Monday, May 30, 2011
Literally Walking Off the Page
The first three "industry" reviews for The Memory Of All That: George Gershwin, Kay Swift, and My Family's Legacy Of Infidelities have come in. They are positive, selling reviews, to be sure, but two of them are the kind of reviews the publisher is happier about than is the author. Here's why:
Publishers Weekly called the book "a wry and engaging portrait of a powerful, talented, but troubled family." It summarizes certain elements of the story, concluding with this: "The most touching passages describe the impact of unavailable adults on Weber (she was left alone for five days on a film set) and Weber's relationship with Swift, who took her to Broadway shows, Central Park, and Schrafft's soda fountain." No characterizing final conclusion, no context with regard to my novels, and not a word about the actual writing. A strangely incomplete review. Not to be ungrateful for the coverage, but, hey, PW reviewer, what did you think of the book?
Kirkus had a more knowing reviewer on the case, I suspect, though that review was also muted and a bit ungenerous. After some useful summarizing and quoting, the review concludes: "The book is strongest in its rich details of a dazzling but painful family past fraught with betrayals, infidelities and other assorted dysfunctions, including-in the figure of art historian Aby Warburg-mental illness. However, Weber is overly reliant on historical narrative to convey a very personal recollection, which creates an unintentionally brittle objectivity that makes it difficult for readers to connect with either Weber or her account, except at a distance. Illuminating but often dry." I don't agree with this last opinion at all! But I certainly welcome a review that has something to say.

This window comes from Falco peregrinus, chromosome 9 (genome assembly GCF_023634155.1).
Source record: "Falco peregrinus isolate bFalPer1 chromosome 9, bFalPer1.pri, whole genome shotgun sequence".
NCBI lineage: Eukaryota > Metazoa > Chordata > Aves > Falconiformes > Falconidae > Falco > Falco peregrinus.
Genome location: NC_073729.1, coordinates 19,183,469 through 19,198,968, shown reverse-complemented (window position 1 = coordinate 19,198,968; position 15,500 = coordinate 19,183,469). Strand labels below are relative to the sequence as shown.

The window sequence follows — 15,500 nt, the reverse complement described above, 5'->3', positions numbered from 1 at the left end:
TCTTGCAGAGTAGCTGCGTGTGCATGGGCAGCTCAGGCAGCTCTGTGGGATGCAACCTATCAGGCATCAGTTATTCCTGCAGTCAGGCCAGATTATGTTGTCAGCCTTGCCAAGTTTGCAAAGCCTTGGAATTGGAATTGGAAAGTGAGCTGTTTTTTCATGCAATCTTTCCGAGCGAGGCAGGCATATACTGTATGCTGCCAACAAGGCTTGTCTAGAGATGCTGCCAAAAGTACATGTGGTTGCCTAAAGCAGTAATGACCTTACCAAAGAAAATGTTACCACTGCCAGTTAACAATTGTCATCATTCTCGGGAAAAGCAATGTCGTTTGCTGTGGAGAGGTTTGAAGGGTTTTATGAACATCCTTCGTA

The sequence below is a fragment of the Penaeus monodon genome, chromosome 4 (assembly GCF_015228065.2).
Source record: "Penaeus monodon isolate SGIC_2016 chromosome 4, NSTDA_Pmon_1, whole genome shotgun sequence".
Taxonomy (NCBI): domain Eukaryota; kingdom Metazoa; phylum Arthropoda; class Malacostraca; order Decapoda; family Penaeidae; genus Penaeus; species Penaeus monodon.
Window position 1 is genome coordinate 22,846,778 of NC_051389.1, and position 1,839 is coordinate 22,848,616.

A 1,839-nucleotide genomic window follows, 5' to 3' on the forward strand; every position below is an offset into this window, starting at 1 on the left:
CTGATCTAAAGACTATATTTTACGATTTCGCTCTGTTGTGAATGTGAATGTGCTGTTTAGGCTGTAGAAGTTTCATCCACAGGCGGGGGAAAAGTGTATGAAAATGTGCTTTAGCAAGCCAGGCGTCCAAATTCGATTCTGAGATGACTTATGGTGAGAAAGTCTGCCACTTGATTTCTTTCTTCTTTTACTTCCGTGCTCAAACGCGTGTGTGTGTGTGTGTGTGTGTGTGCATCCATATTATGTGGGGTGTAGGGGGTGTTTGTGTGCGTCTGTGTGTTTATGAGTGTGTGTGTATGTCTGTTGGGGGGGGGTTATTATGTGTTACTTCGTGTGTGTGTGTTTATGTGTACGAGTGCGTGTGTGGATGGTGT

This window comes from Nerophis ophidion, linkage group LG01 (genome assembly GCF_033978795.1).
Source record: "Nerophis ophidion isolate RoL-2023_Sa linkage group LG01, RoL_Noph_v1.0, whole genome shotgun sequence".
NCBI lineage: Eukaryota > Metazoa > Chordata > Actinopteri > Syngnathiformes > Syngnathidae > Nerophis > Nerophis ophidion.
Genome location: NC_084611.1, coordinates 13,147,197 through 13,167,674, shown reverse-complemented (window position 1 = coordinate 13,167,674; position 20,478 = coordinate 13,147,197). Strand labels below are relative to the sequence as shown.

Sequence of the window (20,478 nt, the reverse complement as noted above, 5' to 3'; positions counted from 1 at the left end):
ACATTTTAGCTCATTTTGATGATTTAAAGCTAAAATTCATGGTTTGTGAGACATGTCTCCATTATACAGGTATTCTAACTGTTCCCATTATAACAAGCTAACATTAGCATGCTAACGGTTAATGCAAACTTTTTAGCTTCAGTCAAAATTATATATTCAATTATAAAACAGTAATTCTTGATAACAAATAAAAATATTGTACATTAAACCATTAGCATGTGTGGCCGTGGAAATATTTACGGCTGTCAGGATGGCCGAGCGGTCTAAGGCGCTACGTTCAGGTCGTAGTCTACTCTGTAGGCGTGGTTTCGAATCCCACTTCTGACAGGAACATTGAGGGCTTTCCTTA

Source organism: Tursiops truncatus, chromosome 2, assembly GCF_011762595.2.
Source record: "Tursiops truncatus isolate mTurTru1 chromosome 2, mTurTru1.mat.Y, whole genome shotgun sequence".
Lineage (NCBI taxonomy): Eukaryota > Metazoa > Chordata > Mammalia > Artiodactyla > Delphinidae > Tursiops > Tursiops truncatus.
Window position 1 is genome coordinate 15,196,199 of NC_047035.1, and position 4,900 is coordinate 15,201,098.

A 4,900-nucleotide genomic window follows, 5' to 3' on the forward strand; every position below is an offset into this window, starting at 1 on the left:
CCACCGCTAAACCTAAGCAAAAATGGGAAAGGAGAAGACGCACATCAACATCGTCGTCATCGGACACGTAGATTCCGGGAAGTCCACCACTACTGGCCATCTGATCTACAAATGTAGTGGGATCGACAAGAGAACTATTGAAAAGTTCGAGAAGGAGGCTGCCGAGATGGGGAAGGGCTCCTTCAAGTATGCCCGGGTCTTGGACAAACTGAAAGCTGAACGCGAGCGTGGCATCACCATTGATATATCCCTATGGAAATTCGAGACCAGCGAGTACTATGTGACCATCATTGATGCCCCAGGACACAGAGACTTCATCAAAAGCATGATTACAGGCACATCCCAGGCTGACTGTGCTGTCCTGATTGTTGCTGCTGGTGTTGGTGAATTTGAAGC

Booklist gets The Memory Of All That best of these three. Here is the whole review: "Novelist Weber (True Confections, 2010; Triangle, 2006) mines her rich family history, hitting the mother lode of pedigreed romances and remembrances. While it may be a stretch to call the infidelities of several generations love stories, many of the eccentric characters on Weber’s family tree are more than a touch quixotic, imbuing their often sordid relationships with an intriguing aura of romance. With a novelist’s light, sure touch, Weber propels this fascinating family memoir with stories and recollections of the prominent relatives who informed her life. Grandmother Kay Swift, the first female Broadway composer and George Gershwin’s longtime lover; grandpa James Paul Warburg, FDR’s economic adviser; and daddy Sidney Kaufman, serial womanizer, unconventional filmmaker, and producer of the first feature film that literally smelled, thanks to a process called Aromarama, literally walk off the pages of this captivating multigenerational saga."
THANK YOU, thank you! Booklist reviewer, for your appreciation, and for recognizing that I am a novelist (it is likely that the PW and Kirkus reviewers had little or no awareness of my five novels), and for suggesting that the memoir is actually a literary work. The unintentionally hilarious "literally walk off the pages" is entirely forgiven. (Book critics no doubt have staircase thoughts of their own.)